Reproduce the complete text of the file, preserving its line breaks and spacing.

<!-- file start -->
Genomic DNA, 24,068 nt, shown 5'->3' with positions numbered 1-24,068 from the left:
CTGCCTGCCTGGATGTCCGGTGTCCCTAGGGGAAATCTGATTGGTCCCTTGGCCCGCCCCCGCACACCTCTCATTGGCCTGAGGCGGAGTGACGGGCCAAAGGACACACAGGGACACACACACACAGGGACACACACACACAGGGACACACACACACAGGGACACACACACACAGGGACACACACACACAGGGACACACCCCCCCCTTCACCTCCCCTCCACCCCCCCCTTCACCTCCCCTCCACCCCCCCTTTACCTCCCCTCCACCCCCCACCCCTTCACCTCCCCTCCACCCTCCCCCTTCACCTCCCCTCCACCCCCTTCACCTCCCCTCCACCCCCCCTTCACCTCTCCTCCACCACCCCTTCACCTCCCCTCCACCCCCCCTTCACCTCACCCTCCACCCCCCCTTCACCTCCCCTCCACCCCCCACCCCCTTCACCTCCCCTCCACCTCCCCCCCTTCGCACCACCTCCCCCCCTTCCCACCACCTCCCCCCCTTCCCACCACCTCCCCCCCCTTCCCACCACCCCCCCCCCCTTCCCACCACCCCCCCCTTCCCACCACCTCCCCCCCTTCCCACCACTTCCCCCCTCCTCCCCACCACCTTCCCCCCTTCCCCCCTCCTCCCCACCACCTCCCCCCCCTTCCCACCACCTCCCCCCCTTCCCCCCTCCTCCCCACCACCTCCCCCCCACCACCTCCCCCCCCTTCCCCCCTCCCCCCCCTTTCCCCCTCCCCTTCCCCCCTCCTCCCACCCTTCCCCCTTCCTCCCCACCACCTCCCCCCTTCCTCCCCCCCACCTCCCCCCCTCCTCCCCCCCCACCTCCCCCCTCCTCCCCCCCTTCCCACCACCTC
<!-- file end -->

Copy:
Genomic DNA, 24,068 nt, shown 5'->3' with positions numbered 1-24,068 from the left:
CTGCCTGCCTGGATGTCCGGTGTCCCTAGGGGAAATCTGATTGGTCCCTTGGCCCGCCCCCGCACACCTCTCATTGGCCTGAGGCGGAGTGACGGGCCAAAGGACACACAGGGACACACACACACAGGGACACACACACACAGGGACACACACACACAGGGACACACACACACAGGGACACACACACACAGGGACACACCCCCCCCTTCACCTCCCCTCCACCCCCCCCTTCACCTCCCCTCCACCCCCCCTTTACCTCCCCTCCACCCCCCACCCCTTCACCTCCCCTCCACCCTCCCCCTTCACCTCCCCTCCACCCCCTTCACCTCCCCTCCACCCCCCCTTCACCTCTCCTCCACCACCCCTTCACCTCCCCTCCACCCCCCCTTCACCTCACCCTCCACCCCCCCTTCACCTCCCCTCCACCCCCCACCCCCTTCACCTCCCCTCCACCTCCCCCCCTTCGCACCACCTCCCCCCCTTCCCACCACCTCCCCCCCTTCCCACCACCTCCCCCCCCTTCCCACCACCCCCCCCCCCTTCCCACCACCCCCCCCTTCCCACCACCTCCCCCCCTTCCCACCACTTCCCCCCTCCTCCCCACCACCTTCCCCCCTTCCCCCCTCCTCCCCACCACCTCCCCCCCCTTCCCACCACCTCCCCCCCTTCCCCCCTCCTCCCCACCACCTCCCCCCCACCACCTCCCCCCCCTTCCCCCCTCCCCCCCCTTTCCCCCTCCCCTTCCCCCCTCCTCCCACCCTTCCCCCTTCCTCCCCACCACCTCCCCCCTTCCTCCCCCCCACCTCCCCCCCTCCTCCCCCCCCACCTCCCCCCTCCTCCCCCCCTTCCCACCACCTC